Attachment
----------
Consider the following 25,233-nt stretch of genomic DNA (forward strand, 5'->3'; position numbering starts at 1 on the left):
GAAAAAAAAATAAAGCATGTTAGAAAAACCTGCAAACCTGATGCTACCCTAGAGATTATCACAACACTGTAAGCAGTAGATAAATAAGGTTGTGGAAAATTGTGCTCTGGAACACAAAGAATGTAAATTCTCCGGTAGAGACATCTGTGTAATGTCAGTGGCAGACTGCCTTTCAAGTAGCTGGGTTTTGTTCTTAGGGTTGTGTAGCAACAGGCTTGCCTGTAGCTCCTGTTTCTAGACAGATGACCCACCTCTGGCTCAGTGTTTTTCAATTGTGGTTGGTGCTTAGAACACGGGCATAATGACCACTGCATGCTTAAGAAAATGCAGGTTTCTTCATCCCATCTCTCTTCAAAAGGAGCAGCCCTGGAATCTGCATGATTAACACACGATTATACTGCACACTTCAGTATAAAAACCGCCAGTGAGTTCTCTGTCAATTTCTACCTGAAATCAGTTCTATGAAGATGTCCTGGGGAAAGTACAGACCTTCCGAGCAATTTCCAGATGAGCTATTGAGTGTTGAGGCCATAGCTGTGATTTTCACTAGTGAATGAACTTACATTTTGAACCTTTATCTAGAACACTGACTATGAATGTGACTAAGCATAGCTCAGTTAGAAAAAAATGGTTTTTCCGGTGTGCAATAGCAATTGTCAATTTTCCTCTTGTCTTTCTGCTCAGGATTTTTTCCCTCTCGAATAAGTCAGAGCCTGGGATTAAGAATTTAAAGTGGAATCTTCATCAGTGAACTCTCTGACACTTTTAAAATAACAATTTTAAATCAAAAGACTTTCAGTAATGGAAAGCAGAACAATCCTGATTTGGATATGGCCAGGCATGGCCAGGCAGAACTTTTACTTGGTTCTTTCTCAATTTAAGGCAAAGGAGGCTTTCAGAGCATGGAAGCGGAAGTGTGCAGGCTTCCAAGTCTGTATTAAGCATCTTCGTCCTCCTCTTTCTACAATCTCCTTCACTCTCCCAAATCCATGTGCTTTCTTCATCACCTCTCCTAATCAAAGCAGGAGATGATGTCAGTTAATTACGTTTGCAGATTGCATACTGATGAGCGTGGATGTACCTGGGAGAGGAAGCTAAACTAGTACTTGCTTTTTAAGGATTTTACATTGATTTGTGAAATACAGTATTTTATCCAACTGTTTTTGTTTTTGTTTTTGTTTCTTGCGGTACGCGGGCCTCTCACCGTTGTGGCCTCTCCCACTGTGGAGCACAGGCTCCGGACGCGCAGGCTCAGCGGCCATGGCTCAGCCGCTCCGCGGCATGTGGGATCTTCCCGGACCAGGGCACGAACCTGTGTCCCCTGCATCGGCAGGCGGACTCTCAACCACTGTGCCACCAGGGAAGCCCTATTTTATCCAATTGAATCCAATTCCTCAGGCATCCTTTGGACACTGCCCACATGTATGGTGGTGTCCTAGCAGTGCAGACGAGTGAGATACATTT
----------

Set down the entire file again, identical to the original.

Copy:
Consider the following 25,233-nt stretch of genomic DNA (forward strand, 5'->3'; position numbering starts at 1 on the left):
GAAAAAAAAATAAAGCATGTTAGAAAAACCTGCAAACCTGATGCTACCCTAGAGATTATCACAACACTGTAAGCAGTAGATAAATAAGGTTGTGGAAAATTGTGCTCTGGAACACAAAGAATGTAAATTCTCCGGTAGAGACATCTGTGTAATGTCAGTGGCAGACTGCCTTTCAAGTAGCTGGGTTTTGTTCTTAGGGTTGTGTAGCAACAGGCTTGCCTGTAGCTCCTGTTTCTAGACAGATGACCCACCTCTGGCTCAGTGTTTTTCAATTGTGGTTGGTGCTTAGAACACGGGCATAATGACCACTGCATGCTTAAGAAAATGCAGGTTTCTTCATCCCATCTCTCTTCAAAAGGAGCAGCCCTGGAATCTGCATGATTAACACACGATTATACTGCACACTTCAGTATAAAAACCGCCAGTGAGTTCTCTGTCAATTTCTACCTGAAATCAGTTCTATGAAGATGTCCTGGGGAAAGTACAGACCTTCCGAGCAATTTCCAGATGAGCTATTGAGTGTTGAGGCCATAGCTGTGATTTTCACTAGTGAATGAACTTACATTTTGAACCTTTATCTAGAACACTGACTATGAATGTGACTAAGCATAGCTCAGTTAGAAAAAAATGGTTTTTCCGGTGTGCAATAGCAATTGTCAATTTTCCTCTTGTCTTTCTGCTCAGGATTTTTTCCCTCTCGAATAAGTCAGAGCCTGGGATTAAGAATTTAAAGTGGAATCTTCATCAGTGAACTCTCTGACACTTTTAAAATAACAATTTTAAATCAAAAGACTTTCAGTAATGGAAAGCAGAACAATCCTGATTTGGATATGGCCAGGCATGGCCAGGCAGAACTTTTACTTGGTTCTTTCTCAATTTAAGGCAAAGGAGGCTTTCAGAGCATGGAAGCGGAAGTGTGCAGGCTTCCAAGTCTGTATTAAGCATCTTCGTCCTCCTCTTTCTACAATCTCCTTCACTCTCCCAAATCCATGTGCTTTCTTCATCACCTCTCCTAATCAAAGCAGGAGATGATGTCAGTTAATTACGTTTGCAGATTGCATACTGATGAGCGTGGATGTACCTGGGAGAGGAAGCTAAACTAGTACTTGCTTTTTAAGGATTTTACATTGATTTGTGAAATACAGTATTTTATCCAACTGTTTTTGTTTTTGTTTTTGTTTCTTGCGGTACGCGGGCCTCTCACCGTTGTGGCCTCTCCCACTGTGGAGCACAGGCTCCGGACGCGCAGGCTCAGCGGCCATGGCTCAGCCGCTCCGCGGCATGTGGGATCTTCCCGGACCAGGGCACGAACCTGTGTCCCCTGCATCGGCAGGCGGACTCTCAACCACTGTGCCACCAGGGAAGCCCTATTTTATCCAATTGAATCCAATTCCTCAGGCATCCTTTGGACACTGCCCACATGTATGGTGGTGTCCTAGCAGTGCAGACGAGTGAGATACATTT